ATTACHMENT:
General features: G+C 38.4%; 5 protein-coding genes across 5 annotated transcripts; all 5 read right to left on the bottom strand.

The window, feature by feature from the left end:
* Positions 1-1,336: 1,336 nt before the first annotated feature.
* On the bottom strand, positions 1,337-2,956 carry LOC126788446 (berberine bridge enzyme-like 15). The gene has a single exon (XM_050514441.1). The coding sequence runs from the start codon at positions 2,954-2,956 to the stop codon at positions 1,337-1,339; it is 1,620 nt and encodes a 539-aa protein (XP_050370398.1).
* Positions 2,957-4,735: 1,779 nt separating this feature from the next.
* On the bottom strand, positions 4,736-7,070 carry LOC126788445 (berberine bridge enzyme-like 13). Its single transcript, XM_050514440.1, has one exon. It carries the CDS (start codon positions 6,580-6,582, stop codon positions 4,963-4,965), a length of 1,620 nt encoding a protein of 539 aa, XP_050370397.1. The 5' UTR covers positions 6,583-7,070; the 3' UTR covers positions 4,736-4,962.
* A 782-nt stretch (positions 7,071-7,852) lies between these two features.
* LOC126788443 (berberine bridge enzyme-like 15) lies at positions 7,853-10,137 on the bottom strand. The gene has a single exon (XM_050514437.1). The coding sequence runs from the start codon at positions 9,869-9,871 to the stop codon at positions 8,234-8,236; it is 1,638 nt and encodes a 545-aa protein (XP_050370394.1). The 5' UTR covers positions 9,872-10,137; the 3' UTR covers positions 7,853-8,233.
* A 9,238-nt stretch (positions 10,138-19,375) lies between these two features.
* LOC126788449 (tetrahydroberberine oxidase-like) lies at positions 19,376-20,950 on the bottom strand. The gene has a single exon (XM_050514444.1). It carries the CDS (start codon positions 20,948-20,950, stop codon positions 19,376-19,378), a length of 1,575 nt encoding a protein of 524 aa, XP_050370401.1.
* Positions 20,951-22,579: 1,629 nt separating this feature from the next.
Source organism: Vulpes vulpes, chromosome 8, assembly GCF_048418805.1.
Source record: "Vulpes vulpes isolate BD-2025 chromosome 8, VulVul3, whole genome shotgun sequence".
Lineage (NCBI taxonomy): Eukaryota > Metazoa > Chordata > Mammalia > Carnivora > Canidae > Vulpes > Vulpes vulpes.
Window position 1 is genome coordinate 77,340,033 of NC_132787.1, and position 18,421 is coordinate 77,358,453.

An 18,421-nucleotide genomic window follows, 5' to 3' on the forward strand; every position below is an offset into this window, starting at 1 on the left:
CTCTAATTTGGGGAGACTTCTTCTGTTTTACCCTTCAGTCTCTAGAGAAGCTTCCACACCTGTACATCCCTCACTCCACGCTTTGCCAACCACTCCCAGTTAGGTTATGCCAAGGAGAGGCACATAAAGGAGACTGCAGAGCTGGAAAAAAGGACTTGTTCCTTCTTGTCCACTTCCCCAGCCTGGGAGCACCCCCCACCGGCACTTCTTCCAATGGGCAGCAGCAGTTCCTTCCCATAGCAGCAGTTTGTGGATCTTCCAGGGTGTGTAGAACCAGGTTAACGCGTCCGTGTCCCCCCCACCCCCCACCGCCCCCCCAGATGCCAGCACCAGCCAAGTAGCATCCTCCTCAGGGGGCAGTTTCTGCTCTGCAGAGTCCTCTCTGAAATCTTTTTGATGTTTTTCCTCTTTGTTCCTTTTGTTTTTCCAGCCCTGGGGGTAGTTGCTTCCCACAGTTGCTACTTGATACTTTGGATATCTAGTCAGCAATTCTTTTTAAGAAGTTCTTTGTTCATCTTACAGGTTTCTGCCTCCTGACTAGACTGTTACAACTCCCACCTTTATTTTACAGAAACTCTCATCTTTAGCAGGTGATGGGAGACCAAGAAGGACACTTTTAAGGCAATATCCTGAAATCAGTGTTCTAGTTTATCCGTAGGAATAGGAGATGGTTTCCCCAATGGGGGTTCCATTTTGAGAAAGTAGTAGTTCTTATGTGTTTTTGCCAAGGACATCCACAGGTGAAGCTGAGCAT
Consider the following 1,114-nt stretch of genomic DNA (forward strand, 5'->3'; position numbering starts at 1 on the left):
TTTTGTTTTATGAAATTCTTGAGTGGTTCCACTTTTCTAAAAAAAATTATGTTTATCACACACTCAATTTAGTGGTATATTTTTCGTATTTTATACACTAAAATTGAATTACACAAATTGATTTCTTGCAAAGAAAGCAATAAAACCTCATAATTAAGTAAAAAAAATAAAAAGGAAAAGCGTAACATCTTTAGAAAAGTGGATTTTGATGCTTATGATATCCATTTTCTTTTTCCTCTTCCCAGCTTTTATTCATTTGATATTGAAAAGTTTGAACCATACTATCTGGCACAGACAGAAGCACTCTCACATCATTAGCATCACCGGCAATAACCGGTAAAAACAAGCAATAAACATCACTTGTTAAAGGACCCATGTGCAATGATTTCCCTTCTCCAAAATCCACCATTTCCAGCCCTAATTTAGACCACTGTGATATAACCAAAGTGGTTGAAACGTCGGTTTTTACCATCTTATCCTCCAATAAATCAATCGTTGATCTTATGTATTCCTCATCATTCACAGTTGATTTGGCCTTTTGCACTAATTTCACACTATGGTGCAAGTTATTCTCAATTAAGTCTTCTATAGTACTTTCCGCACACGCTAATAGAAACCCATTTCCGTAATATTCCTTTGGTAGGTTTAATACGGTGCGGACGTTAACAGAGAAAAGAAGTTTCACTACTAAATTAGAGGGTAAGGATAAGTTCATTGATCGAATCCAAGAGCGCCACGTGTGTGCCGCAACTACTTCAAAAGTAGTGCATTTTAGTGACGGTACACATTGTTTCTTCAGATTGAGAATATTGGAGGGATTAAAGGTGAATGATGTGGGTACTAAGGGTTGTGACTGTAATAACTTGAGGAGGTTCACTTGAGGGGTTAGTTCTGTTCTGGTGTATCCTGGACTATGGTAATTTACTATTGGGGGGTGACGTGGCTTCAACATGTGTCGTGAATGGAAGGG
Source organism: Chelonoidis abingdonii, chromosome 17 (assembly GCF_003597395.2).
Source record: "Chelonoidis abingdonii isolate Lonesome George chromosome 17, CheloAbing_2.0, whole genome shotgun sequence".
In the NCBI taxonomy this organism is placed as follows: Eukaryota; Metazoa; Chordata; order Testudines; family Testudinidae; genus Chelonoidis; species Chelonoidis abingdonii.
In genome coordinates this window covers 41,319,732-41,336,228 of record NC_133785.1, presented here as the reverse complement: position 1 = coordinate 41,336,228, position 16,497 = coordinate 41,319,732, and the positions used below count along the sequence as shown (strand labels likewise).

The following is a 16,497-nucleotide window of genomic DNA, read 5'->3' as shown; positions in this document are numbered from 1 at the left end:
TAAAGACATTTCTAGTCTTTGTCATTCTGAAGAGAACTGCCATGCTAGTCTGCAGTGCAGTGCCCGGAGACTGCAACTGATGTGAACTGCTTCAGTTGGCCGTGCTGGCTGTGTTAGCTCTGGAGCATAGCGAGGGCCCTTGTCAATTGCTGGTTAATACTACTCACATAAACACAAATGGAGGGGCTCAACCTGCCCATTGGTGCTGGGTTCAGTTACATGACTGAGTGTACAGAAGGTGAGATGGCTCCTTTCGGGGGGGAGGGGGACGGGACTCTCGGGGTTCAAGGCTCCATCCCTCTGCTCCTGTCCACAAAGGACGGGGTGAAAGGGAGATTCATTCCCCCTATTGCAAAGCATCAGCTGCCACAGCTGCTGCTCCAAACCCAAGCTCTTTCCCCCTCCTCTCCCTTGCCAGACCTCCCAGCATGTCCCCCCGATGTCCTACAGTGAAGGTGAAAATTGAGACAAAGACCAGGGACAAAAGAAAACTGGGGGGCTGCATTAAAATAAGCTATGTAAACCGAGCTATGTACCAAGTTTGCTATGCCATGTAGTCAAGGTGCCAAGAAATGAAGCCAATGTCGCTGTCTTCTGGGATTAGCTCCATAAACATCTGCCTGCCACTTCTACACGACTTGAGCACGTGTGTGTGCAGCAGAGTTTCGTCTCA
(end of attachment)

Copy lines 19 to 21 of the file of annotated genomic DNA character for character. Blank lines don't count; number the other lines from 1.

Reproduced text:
TTTTGTTTTATGAAATTCTTGAGTGGTTCCACTTTTCTAAAAAAAATTATGTTTATCACACACTCAATTTAGTGGTATATTTTTCGTATTTTATACACTAAAATTGAATTACACAAATTGATTTCTTGCAAAGAAAGCAATAAAACCTCATAATTAAGTAAAAAAAATAAAAAGGAAAAGCGTAACATCTTTAGAAAAGTGGATTTTGATGCTTATGATATCCATTTTCTTTTTCCTCTTCCCAGCTTTTATTCATTTGATATTGAAAAGTTTGAACCATACTATCTGGCACAGACAGAAGCACTCTCACATCATTAGCATCACCGGCAATAACCGGTAAAAACAAGCAATAAACATCACTTGTTAAAGGACCCATGTGCAATGATTTCCCTTCTCCAAAATCCACCATTTCCAGCCCTAATTTAGACCACTGTGATATAACCAAAGTGGTTGAAACGTCGGTTTTTACCATCTTATCCTCCAATAAATCAATCGTTGATCTTATGTATTCCTCATCATTCACAGTTGATTTGGCCTTTTGCACTAATTTCACACTATGGTGCAAGTTATTCTCAATTAAGTCTTCTATAGTACTTTCCGCACACGCTAATAGAAACCCATTTCCGTAATATTCCTTTGGTAGGTTTAATACGGTGCGGACGTTAACAGAGAAAAGAAGTTTCACTACTAAATTAGAGGGTAAGGATAAGTTCATTGATCGAATCCAAGAGCGCCACGTGTGTGCCGCAACTACTTCAAAAGTAGTGCATTTTAGTGACGGTACACATTGTTTCTTCAGATTGAGAATATTGGAGGGATTAAAGGTGAATGATGTGGGTACTAAGGGTTGTGACTGTAATAACTTGAGGAGGTTCACTTGAGGGGTTAGTTCTGTTCTGGTGTATCCTGGACTATGGTAATTTACTATTGGGGGGTGACGTGGCTTCAACATGTGTCGTGAATGGAAGGG
Source organism: Chelonoidis abingdonii, chromosome 17 (assembly GCF_003597395.2).
Source record: "Chelonoidis abingdonii isolate Lonesome George chromosome 17, CheloAbing_2.0, whole genome shotgun sequence".